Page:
Thursday, August 29, 2019

Republicans, Boris Johnson, and "Soft" Authoritarianism

The historical memory of the 20th century has in many ways left us ill-prepared for 21st century threats to democracy. Most people hear "authoritarianism" and think of Hitler and Stalin, one party states, and concentration camps. For this reason anything short of those totalitarian scenarios isn't taken seriously enough. Modern day "soft" authoritarians know this and act accordingly.

Take the Republican Party. From 1992 to the present it has won the plurality of the popular vote in the presidential election only once, in 2004 with the benefit of incumbency. Despite that, a Republican has held the office for three terms in that period. This has been enabled by the electoral college. When Republicans have held the White House they have used their positions to flood the federal bench with young ideologues, altering the interpretation of the law for decades in a direction that is not popular. When Republicans do not hold the White House they do everything they can to deny Democratic presidents their nominees.

Republicans also use gerrymandering and voter suppression to maintain their position despite being unpopular. In Wisconsin a majority voted for Democrats for the state legislature, but gerrymandering produced a majority of Republicans in both houses. That legislature then stripped powers from the newly elected Democratic governor. In multiple states, including my home state of Nebraska, Republican legislators have refused to honor ballot initiatives where clear majorities of voters opted to expand Medicaid.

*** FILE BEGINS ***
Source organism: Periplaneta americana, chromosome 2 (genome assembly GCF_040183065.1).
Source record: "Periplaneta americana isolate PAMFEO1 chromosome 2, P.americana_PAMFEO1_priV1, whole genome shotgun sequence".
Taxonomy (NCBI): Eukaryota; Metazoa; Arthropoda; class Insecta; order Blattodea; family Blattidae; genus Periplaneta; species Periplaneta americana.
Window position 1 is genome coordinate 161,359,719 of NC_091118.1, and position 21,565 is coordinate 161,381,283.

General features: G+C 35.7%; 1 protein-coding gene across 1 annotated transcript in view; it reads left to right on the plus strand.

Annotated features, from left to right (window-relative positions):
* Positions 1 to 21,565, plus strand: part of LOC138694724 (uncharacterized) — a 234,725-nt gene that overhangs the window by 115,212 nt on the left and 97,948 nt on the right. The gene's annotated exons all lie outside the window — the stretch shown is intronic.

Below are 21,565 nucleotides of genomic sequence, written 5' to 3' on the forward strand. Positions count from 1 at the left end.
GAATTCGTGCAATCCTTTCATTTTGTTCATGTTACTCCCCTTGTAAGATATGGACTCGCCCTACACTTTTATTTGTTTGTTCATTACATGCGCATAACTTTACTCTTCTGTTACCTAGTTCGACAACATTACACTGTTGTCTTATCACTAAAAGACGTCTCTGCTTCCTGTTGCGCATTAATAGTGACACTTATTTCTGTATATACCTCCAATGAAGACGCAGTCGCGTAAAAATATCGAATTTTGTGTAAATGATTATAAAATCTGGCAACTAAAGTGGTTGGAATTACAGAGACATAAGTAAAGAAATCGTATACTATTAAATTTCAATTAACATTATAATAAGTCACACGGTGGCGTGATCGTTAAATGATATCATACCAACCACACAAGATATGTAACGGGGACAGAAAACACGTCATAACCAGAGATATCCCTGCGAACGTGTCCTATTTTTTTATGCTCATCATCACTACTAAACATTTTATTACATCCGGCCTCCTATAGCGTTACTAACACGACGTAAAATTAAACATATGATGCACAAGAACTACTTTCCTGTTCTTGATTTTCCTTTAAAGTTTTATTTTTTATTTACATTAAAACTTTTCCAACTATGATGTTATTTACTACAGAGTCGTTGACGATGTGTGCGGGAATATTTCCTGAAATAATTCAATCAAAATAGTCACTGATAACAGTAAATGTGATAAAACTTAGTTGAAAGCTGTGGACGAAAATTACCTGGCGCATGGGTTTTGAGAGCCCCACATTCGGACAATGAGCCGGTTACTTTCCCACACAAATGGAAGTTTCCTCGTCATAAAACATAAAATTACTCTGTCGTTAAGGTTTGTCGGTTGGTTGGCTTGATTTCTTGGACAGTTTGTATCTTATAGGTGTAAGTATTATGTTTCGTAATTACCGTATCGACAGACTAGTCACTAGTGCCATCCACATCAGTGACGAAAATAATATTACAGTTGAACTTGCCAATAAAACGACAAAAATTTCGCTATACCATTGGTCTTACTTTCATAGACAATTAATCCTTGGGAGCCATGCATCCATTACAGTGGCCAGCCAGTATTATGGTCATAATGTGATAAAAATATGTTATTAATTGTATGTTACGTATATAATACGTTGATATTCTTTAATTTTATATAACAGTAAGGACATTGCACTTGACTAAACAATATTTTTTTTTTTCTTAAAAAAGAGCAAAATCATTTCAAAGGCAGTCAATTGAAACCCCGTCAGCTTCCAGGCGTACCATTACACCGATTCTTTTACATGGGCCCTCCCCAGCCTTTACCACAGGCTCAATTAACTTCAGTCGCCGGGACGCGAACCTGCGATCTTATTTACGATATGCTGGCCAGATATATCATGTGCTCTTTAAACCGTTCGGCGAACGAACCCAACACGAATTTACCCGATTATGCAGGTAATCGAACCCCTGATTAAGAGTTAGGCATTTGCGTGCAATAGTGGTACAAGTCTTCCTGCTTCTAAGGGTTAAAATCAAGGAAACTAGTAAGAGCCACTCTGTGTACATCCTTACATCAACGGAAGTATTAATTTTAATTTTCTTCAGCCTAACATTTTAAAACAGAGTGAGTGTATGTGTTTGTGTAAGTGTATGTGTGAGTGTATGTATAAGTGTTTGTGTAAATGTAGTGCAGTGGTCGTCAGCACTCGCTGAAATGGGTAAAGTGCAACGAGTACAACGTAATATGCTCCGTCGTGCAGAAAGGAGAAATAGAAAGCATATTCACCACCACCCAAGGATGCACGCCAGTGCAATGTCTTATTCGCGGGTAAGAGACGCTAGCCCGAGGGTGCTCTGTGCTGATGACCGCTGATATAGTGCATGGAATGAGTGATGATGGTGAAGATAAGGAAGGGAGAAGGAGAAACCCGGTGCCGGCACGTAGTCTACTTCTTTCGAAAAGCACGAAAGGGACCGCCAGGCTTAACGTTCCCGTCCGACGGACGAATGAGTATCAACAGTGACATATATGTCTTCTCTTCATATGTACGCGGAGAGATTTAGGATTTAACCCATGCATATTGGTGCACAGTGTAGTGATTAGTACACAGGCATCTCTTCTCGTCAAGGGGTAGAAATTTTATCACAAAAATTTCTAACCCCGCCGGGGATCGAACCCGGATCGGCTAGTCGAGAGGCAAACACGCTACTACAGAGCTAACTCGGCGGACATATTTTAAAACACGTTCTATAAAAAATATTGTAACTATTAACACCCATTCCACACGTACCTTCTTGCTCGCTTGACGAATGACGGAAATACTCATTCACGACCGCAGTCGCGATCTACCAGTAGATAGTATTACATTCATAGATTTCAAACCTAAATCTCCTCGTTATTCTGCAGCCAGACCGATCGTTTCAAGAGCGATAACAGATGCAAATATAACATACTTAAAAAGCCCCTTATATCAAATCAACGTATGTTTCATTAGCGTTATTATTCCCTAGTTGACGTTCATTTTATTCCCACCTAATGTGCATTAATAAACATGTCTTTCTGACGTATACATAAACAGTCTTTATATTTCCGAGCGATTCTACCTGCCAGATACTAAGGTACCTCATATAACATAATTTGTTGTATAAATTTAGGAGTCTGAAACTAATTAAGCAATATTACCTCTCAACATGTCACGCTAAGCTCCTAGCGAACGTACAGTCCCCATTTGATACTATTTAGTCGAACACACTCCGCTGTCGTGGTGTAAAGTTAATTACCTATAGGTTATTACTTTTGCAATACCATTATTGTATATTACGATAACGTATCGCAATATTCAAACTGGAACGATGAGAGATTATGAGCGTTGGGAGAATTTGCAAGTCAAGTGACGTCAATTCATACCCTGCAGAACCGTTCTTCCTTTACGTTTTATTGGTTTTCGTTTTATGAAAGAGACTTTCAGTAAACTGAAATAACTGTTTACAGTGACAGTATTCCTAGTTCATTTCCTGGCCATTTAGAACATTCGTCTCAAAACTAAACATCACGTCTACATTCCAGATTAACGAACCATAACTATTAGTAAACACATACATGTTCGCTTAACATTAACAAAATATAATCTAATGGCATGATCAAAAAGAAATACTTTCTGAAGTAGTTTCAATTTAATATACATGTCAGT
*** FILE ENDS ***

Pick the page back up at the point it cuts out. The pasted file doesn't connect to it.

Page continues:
In this regard Trump is not an outlier, but a regular Republican. As president he has used executive orders to target Muslim immigrants, throw children in prison camps, and fund a border wall without Congressional approval. According to recent reports, Trump is demanding that land be confiscated for his wall, and is dangling pardons for any underlings who fear legal prosecution. By outsourcing work to Fox News, Trump does not appear to have a state-run propaganda machine, but Fox basically fulfills that function.

Fellow nationalist Boris Johnson has also figured out the tricks of soft authoritarianism. He maneuvered to have Theresa May stabbed in the back, able to become prime minister without having to win an election. Johnson, who does not have majority support, has also moved to prorogue parliament in order to force the UK into a very unpopular no-deal Brexit. He is essentially preventing the people from having any kind of voice in the matter.

Because neither Trump nor Johnson are putting tanks in the streets or arresting their opponents, most regular people do not see this as authoritarianism, but it is. It is a smarter authoritarianism attuned to the fact that overt moves to grab power by force won't fly in this day and age. The memory of the last century is a big reason why. However, that memory serves us poorly because we are stuck fighting the last war. Unless we oppose this soft authoritarianism with the vigor it deserves, it won't stay soft much longer.

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